I subscribed to what I call “package theology.” If I found a scholar convincing in one area of theology, then they must be “right” in all areas—hence, I bought their “package.” So with Piper, I liked his writings on glorifying God, I liked his work on missions, so I took his whole package, which includes a strict view that men alone ought to lead churches. (I was so enamored with Piper that I once drove 14 hours from southern Ohio to Dallas to hear Piper preach at Dallas Theological Seminary.)

And yet, even in my college days, there were a few things that contradicted or challenged some of my assumptions about women in leadership. First, there was an amazing staff leader with Campus Crusade named Jane Armstrong. Everyone who knew her respected her deeply; she was and is wise, godly, mature, caring, and competently led many men and women on missions trips (including myself). But, in Crusade’s leadership system, she could never be the campus director because she is a woman. She could be an associate campus director (which she was), but a man must be the director. (That is what I had heard.) But why?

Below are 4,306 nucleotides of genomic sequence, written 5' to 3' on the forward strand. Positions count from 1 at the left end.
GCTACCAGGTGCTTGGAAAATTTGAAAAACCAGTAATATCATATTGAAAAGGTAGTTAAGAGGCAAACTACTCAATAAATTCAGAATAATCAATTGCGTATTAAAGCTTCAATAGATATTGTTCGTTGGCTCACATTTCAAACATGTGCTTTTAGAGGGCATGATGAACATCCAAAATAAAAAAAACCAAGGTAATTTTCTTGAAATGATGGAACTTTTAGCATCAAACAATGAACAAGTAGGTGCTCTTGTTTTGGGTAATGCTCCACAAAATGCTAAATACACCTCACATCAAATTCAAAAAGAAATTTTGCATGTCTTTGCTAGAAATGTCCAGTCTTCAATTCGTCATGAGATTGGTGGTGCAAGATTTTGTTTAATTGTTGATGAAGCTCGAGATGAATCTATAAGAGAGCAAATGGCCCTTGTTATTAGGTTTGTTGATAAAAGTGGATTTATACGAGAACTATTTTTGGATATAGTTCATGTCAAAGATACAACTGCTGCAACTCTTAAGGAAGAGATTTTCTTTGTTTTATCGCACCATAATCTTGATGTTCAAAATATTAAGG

A second thing during that time stuck with me. When I went home in the summers, I would help out with my home church, and I did an internship there as well. My church believed that women were not allowed to be “pastors.” But there was a female director of children’s ministry on staff. She was very wise, much beloved in the community, and she went on the “pastors’ retreat” every year (I know that because as an intern I went once as well). For all intents and purposes, she was indeed a “pastor.” But the church used a terminology loophole to maintain what they considered a biblical view.